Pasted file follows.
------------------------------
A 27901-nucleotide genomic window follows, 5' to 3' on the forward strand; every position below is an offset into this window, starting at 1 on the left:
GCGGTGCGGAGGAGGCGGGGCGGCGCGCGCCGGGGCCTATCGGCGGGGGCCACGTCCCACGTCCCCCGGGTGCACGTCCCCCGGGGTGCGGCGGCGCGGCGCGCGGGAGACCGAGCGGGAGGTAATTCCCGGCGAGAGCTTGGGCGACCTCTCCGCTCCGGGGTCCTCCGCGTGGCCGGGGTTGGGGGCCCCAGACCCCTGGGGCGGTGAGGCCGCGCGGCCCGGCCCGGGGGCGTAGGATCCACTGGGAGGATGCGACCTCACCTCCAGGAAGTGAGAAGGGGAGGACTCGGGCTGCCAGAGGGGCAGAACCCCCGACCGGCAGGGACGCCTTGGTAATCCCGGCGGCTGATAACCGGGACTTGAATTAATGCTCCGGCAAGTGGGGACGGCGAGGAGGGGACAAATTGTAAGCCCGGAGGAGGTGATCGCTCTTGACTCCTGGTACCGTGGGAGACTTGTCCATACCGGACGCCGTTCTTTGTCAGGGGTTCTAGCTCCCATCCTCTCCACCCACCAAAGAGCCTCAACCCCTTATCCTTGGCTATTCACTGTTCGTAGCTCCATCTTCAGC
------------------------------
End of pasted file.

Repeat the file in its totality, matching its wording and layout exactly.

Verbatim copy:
A 27901-nucleotide genomic window follows, 5' to 3' on the forward strand; every position below is an offset into this window, starting at 1 on the left:
GCGGTGCGGAGGAGGCGGGGCGGCGCGCGCCGGGGCCTATCGGCGGGGGCCACGTCCCACGTCCCCCGGGTGCACGTCCCCCGGGGTGCGGCGGCGCGGCGCGCGGGAGACCGAGCGGGAGGTAATTCCCGGCGAGAGCTTGGGCGACCTCTCCGCTCCGGGGTCCTCCGCGTGGCCGGGGTTGGGGGCCCCAGACCCCTGGGGCGGTGAGGCCGCGCGGCCCGGCCCGGGGGCGTAGGATCCACTGGGAGGATGCGACCTCACCTCCAGGAAGTGAGAAGGGGAGGACTCGGGCTGCCAGAGGGGCAGAACCCCCGACCGGCAGGGACGCCTTGGTAATCCCGGCGGCTGATAACCGGGACTTGAATTAATGCTCCGGCAAGTGGGGACGGCGAGGAGGGGACAAATTGTAAGCCCGGAGGAGGTGATCGCTCTTGACTCCTGGTACCGTGGGAGACTTGTCCATACCGGACGCCGTTCTTTGTCAGGGGTTCTAGCTCCCATCCTCTCCACCCACCAAAGAGCCTCAACCCCTTATCCTTGGCTATTCACTGTTCGTAGCTCCATCTTCAGC